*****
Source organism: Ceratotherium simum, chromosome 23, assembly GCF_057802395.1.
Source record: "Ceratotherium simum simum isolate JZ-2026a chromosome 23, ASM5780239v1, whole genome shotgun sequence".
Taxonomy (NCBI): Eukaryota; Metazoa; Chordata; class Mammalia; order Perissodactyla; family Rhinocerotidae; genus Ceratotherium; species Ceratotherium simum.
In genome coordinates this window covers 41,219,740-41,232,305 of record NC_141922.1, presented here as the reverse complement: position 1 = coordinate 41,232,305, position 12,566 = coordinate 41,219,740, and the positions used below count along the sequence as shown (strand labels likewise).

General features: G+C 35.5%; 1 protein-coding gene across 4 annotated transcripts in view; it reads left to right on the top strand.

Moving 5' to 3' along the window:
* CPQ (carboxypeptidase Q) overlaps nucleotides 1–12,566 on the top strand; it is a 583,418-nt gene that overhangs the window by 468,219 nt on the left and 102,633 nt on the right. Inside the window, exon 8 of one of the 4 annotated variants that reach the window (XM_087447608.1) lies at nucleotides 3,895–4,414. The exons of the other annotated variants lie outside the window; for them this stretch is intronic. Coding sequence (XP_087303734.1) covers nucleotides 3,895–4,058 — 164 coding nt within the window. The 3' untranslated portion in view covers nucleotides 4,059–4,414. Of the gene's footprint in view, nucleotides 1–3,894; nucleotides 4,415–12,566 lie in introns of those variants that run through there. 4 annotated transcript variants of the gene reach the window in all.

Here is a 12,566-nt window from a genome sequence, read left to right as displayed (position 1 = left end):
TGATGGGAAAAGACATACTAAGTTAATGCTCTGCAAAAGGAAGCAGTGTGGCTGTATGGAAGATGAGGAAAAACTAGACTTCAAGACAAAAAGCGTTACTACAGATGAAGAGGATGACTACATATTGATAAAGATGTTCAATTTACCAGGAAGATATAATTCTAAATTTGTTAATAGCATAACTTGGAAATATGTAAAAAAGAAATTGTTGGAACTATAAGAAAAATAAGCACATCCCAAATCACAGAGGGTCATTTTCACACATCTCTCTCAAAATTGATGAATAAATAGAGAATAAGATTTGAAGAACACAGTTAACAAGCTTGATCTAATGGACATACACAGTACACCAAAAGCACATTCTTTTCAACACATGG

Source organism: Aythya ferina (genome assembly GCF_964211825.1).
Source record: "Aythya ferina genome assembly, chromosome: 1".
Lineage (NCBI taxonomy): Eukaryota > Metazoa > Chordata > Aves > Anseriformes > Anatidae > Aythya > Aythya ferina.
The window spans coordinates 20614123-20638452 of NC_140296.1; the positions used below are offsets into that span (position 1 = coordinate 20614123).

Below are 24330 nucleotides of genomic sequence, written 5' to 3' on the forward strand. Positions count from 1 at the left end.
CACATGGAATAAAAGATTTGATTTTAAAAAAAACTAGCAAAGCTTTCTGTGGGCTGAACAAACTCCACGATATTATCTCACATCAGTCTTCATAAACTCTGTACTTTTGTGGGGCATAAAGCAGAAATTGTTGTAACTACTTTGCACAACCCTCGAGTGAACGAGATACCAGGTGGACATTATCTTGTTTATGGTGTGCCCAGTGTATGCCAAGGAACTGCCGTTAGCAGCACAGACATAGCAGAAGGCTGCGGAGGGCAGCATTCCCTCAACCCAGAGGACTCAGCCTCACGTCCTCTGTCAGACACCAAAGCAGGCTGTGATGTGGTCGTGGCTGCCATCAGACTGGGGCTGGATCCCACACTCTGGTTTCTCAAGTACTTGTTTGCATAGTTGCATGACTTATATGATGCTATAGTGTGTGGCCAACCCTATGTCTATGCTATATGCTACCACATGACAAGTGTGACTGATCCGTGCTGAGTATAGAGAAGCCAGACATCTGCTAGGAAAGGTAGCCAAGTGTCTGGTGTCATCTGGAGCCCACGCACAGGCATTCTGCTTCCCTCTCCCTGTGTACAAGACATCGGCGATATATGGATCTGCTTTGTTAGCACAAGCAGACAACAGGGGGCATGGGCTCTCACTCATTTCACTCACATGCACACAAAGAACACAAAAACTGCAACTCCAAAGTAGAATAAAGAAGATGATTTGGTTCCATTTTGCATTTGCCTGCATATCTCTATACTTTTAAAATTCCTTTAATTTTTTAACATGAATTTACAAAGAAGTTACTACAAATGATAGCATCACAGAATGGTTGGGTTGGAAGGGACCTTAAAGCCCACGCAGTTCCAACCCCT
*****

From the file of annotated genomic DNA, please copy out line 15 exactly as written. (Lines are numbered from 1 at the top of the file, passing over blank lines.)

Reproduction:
CACATGGAATAAAAGATTTGATTTTAAAAAAAACTAGCAAAGCTTTCTGTGGGCTGAACAAACTCCACGATATTATCTCACATCAGTCTTCATAAACTCTGTACTTTTGTGGGGCATAAAGCAGAAATTGTTGTAACTACTTTGCACAACCCTCGAGTGAACGAGATACCAGGTGGACATTATCTTGTTTATGGTGTGCCCAGTGTATGCCAAGGAACTGCCGTTAGCAGCACAGACATAGCAGAAGGCTGCGGAGGGCAGCATTCCCTCAACCCAGAGGACTCAGCCTCACGTCCTCTGTCAGACACCAAAGCAGGCTGTGATGTGGTCGTGGCTGCCATCAGACTGGGGCTGGATCCCACACTCTGGTTTCTCAAGTACTTGTTTGCATAGTTGCATGACTTATATGATGCTATAGTGTGTGGCCAACCCTATGTCTATGCTATATGCTACCACATGACAAGTGTGACTGATCCGTGCTGAGTATAGAGAAGCCAGACATCTGCTAGGAAAGGTAGCCAAGTGTCTGGTGTCATCTGGAGCCCACGCACAGGCATTCTGCTTCCCTCTCCCTGTGTACAAGACATCGGCGATATATGGATCTGCTTTGTTAGCACAAGCAGACAACAGGGGGCATGGGCTCTCACTCATTTCACTCACATGCACACAAAGAACACAAAAACTGCAACTCCAAAGTAGAATAAAGAAGATGATTTGGTTCCATTTTGCATTTGCCTGCATATCTCTATACTTTTAAAATTCCTTTAATTTTTTAACATGAATTTACAAAGAAGTTACTACAAATGATAGCATCACAGAATGGTTGGGTTGGAAGGGACCTTAAAGCCCACGCAGTTCCAACCCCT